MSP [member of Scottish parliament] in heroin crop purchase call

By Pondlife · Jun 26, 2007 · ·
  1. Pondlife
    Source: BBC Website
    Note: "MSP" = Member of the Scottish Parliament

    MSP in heroin crop purchase call

    An MSP has urged the Scottish Executive to buy up Afghanistan's opium crop.

    Nationalist Bill Wilson has submitted a motion calling for the issue to be investigated as part of a "national and international drugs and crime policy".

    Dr Wilson acknowledged the move would be controversial but claimed the current policy of destroying Afghan opium crops was counter-productive.

    A UN report published on Monday found that 90% of the world's supply of opium was produced in Afghanistan.

    The West of Scotland MSP suggested that buying the crop rather than destroying it would be "highly cost-effective" both in terms of improving relations with the country and treating heroin addicts.

    Medical heroin

    He said: "In Afghanistan desperately poor people rely on opium as a cash crop.

    "I understand that merely attempting to destroy the crops is not only ineffective in that vast and inaccessible country but also counter-productive in that it fosters bitterness and resentment."

    The MSP said that if the Scottish government was to buy the drugs crop it could be used to make medical heroin for prescribing to addicts or for use in the NHS.

    The politician's motion comes after Tayside Police Chief Constable John Vine called for addicts to be given heroin free on the NHS.

    Mr Vine said the time was right for a debate on "socially unacceptable options" to tackle heroin abuse and its impact on crime.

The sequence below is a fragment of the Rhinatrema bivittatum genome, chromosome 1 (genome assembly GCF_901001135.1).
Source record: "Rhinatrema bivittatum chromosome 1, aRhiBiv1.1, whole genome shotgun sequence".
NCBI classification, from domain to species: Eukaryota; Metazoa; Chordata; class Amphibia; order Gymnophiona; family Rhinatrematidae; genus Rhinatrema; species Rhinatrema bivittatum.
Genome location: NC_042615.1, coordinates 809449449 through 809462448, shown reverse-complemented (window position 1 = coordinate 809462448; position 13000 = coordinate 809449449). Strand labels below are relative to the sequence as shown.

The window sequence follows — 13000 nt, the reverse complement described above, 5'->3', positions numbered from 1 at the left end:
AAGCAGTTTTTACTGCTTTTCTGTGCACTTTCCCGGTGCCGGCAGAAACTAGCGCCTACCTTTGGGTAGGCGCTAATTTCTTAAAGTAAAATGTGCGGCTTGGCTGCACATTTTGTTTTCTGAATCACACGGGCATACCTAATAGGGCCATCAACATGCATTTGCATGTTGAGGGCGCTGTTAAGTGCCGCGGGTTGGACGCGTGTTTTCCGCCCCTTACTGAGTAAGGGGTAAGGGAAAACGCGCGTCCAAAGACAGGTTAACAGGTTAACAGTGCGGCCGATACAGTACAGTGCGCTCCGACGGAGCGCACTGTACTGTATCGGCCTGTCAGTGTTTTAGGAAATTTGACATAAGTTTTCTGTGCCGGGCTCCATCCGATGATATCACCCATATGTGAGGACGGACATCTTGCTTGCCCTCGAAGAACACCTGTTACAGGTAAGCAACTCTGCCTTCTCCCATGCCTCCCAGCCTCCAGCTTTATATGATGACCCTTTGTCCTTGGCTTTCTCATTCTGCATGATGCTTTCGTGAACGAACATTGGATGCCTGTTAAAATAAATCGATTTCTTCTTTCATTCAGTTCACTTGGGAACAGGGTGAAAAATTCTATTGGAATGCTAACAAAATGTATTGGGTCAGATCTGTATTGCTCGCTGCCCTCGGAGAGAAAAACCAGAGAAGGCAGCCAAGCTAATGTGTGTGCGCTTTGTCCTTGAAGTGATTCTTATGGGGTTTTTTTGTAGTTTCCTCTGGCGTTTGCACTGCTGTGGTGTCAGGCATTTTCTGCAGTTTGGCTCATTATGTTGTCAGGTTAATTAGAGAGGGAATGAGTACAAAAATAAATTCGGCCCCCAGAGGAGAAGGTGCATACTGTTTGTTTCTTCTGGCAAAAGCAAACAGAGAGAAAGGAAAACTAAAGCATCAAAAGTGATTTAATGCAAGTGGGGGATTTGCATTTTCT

In response, Community Safety Minister Fergus Ewing said there were currently no plans in Scotland for prescribing class A drugs for long-term addicts.

    However, he said he agreed with Mr Vine that there must be "a coherent policy that detains in prison the dangerous in our society, but looks to treat the troubled - like those on drugs".

    Scottish Conservative leader Annabel Goldie said: "We could endlessly debate whether or not to prescribe legal drugs and buy up the world supplies.

    "But the real issue is reducing dependency and dramatically cutting the number of addicts and that is where I will focus my energies when I meet with the first minister to drive forward a new agenda for tackling drugs in Scotland."

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  1. Alfa
    Freely translated: I'm not going to discuss this, nor am I going to say anything concrete, cause it scares the hell out of me.
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